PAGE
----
Levy Casey ︎ Moab, Utah
The excitement of changing scenery contrasted with a sense of near-constant nostalgia plagues the transient life of a seasonal river guide. In a brief but gripping glimpse of his own experience, Levy Casey captures the ethos of this lifestyle in the best way he knows how: through rivers.
It was the morning of Christmas and smells of warm gravy over biscuits lofted throughout my parents’ Midwestern home. I could hear my mother in the other room packing torn remnants of wrapping paper into trash bags. A field medic clearing casualties from a living room decimated by her now two fully grown sons. Years ago she had attempted to establish a rule of throwing away scraps of trash as we opened each gift in an effort to reduce carnage, but it never caught on. As my father finished preparing breakfast I snuck away from my adult responsibilities down the hallway to examine my latest gift from ‘Santa’.
Santa came through. It was a lime green NRS splash jacket.
I giggled as I pulled it over my head and began modeling in the mirror for an invisible audience. At thirty years of age, most people would shun the idea of a grown man still receiving Christmas presents from his parents, or giggling for that matter. For me, this gift allows me to enjoy the rivers even in crispy conditions.
I’ve always felt that my passion for rivers began when I was a child. My family would often take road trips passing over old patched bridges scattered across the plains. We’d be traveling high above rivers and I recall pressing my face against the back window of our 96’ station wagon, the glass fogged over by my breath as I made every effort to catch a glimpse of the water below. I’m still as fascinated by rivers as I was back then.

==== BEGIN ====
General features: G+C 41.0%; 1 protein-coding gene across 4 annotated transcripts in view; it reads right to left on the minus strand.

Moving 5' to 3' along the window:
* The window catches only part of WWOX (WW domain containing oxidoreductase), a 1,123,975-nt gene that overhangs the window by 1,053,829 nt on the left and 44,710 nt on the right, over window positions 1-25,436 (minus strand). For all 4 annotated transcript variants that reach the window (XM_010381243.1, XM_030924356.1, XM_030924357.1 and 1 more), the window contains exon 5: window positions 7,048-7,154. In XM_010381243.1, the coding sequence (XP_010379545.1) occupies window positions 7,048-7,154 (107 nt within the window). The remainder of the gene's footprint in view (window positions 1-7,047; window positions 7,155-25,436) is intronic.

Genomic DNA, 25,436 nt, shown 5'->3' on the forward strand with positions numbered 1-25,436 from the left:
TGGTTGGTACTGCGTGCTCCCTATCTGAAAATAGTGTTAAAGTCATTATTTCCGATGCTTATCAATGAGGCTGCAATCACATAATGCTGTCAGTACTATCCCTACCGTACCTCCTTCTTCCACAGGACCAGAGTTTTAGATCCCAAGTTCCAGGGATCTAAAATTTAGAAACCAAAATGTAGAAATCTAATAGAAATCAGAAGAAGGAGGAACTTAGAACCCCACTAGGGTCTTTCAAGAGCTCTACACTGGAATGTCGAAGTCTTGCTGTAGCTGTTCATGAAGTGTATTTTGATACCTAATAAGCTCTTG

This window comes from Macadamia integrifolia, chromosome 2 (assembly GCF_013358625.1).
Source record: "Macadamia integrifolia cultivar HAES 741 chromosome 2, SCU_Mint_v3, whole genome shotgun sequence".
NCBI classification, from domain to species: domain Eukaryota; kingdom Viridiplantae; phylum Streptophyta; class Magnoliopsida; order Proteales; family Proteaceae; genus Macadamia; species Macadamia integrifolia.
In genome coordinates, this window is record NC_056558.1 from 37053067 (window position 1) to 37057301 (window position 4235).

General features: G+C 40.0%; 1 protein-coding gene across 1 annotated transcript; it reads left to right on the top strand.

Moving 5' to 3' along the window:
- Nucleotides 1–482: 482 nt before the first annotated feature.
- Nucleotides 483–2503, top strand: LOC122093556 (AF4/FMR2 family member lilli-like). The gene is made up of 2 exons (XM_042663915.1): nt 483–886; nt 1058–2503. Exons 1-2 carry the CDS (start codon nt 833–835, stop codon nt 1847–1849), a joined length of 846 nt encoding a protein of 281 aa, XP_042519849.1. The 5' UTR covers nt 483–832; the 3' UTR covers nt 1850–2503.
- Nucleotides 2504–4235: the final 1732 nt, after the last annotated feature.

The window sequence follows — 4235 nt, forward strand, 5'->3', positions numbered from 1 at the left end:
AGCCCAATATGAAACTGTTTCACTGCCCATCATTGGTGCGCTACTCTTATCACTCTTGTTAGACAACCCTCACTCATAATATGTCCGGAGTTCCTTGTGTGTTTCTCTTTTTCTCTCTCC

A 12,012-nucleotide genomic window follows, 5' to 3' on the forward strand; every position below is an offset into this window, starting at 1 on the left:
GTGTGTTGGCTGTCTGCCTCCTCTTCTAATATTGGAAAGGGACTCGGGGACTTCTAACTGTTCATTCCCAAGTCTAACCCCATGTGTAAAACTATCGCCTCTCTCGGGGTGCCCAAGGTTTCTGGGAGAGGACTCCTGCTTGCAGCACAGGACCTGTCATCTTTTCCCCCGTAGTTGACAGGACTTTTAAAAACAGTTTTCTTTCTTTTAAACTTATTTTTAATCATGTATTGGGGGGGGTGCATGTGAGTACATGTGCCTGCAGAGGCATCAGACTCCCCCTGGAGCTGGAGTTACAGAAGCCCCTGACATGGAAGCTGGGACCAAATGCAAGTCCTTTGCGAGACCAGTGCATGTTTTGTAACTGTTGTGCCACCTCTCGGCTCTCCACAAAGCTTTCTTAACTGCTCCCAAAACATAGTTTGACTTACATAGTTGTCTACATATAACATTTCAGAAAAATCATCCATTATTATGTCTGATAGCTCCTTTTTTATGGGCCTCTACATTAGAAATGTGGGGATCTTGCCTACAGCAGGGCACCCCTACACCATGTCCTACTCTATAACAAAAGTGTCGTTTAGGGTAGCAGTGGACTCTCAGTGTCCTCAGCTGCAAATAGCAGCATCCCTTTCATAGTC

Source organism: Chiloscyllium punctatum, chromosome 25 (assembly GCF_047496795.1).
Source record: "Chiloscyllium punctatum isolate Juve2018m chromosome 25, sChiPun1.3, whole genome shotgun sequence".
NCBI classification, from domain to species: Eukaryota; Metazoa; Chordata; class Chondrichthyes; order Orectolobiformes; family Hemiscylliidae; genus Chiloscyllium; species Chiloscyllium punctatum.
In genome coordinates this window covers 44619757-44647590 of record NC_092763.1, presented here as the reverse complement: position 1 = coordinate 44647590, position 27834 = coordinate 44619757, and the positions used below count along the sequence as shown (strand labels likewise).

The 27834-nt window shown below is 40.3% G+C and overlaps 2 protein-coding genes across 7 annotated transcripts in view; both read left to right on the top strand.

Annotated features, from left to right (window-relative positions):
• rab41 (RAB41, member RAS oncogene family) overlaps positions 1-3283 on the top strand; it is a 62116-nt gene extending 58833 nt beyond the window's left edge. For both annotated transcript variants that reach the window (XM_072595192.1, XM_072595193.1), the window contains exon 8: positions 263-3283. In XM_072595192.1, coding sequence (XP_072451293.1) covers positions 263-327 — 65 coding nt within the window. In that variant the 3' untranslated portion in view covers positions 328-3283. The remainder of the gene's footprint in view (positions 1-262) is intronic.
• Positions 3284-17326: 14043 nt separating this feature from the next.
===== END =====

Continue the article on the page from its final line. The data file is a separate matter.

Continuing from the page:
Later that afternoon, eager to test out my new jacket, I coerced my father into going kayaking down the Arkansas River. It’s worth noting that this section of the Arkansas River is not in any way similar to the exhilarating whitewater adventure which can be found in Western Colorado. Although when telling this story among fellow river folk, I strategically forget to mention it.
This section of river is located just a few miles outside of Hutchinson, Kansas and is what some may refer to as a ‘steadily rolling puddle’. Enough water to float on, but not enough to flip. The temperatures this time of year were easily below freezing. As we carried our boats across the muddy sandbar, the icy wind whipped at our exposed faces and fingertips. December was relentless, but not as relentless as my willingness to overlook the conditions to try out my new present.
It’s also worth noting that when I use the word, ‘boats,’ ours were in no way similar to the specialty whitewater kayaks one sees on a normal river. Rather, these were the cheaply constructed kayaks found in most superstores intended for stagnant water and fishing. Not ideal, but still an equal match for the Class I conditions ahead.
I’m often in awe from the contrast of rivers: the delicate differences found not only in landscapes, but in the water itself. It can be heavy, weighted by blended sediment. Like paddling through thick soup with marrow. Other times the water is light, whipped with pure oxygen, each stroke cut smooth. I felt the frozen crunch of ground beneath me and glanced down to see ice forming along the edges of the water. I couldn’t help but reminisce about where I had been standing only three days earlier: on a remote farm wiping sweat from my brow, soaked in humidity, drenched by the neverending heat of the equator, my sanity spared only by an occasional lost breeze.
For two months last fall, I worked as a raft guide in Ciudad Valles - a small city located near the Eastern Gulf region of Mexico. The tropical landscape is covered in dense limestone jungles and is carved out by cascading waterfalls and turquoise rivers. A far cry from dodging sandbars and freezing temperatures in Kansas.